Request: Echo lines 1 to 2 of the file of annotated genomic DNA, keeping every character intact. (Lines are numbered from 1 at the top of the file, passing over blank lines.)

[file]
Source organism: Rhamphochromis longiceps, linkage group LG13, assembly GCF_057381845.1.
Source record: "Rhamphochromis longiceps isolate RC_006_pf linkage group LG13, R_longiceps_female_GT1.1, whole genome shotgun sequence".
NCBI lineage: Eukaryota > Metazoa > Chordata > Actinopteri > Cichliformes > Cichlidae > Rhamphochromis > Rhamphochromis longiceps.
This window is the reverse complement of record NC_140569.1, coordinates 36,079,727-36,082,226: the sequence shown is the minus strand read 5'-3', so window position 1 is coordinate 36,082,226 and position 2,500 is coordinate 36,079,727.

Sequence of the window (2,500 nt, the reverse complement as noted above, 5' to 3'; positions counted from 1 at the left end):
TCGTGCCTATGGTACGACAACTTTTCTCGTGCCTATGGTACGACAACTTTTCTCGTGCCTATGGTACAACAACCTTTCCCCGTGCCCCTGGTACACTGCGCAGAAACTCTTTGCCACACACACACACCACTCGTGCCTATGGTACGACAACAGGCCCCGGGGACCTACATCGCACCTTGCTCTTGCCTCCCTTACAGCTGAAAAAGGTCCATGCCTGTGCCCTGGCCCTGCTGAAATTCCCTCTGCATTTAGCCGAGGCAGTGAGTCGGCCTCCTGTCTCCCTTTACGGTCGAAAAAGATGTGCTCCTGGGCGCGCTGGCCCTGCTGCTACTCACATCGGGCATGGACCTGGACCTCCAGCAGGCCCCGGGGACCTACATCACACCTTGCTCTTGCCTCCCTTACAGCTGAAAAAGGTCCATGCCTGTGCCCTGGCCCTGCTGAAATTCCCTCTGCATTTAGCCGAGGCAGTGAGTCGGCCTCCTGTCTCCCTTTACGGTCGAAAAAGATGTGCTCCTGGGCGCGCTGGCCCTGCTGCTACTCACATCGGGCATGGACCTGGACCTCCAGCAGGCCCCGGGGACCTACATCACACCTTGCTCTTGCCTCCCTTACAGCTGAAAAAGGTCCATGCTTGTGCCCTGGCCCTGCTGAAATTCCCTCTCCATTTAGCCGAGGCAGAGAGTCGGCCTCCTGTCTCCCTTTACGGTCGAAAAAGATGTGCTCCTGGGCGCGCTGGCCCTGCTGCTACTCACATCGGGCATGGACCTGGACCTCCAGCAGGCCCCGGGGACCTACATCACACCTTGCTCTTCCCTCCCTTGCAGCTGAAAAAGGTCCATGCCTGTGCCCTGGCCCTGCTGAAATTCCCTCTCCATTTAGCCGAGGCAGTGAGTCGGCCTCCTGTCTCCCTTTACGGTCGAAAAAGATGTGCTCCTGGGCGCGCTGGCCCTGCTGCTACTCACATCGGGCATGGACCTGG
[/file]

Source organism: Rhamphochromis longiceps, linkage group LG13, assembly GCF_057381845.1.
Source record: "Rhamphochromis longiceps isolate RC_006_pf linkage group LG13, R_longiceps_female_GT1.1, whole genome shotgun sequence".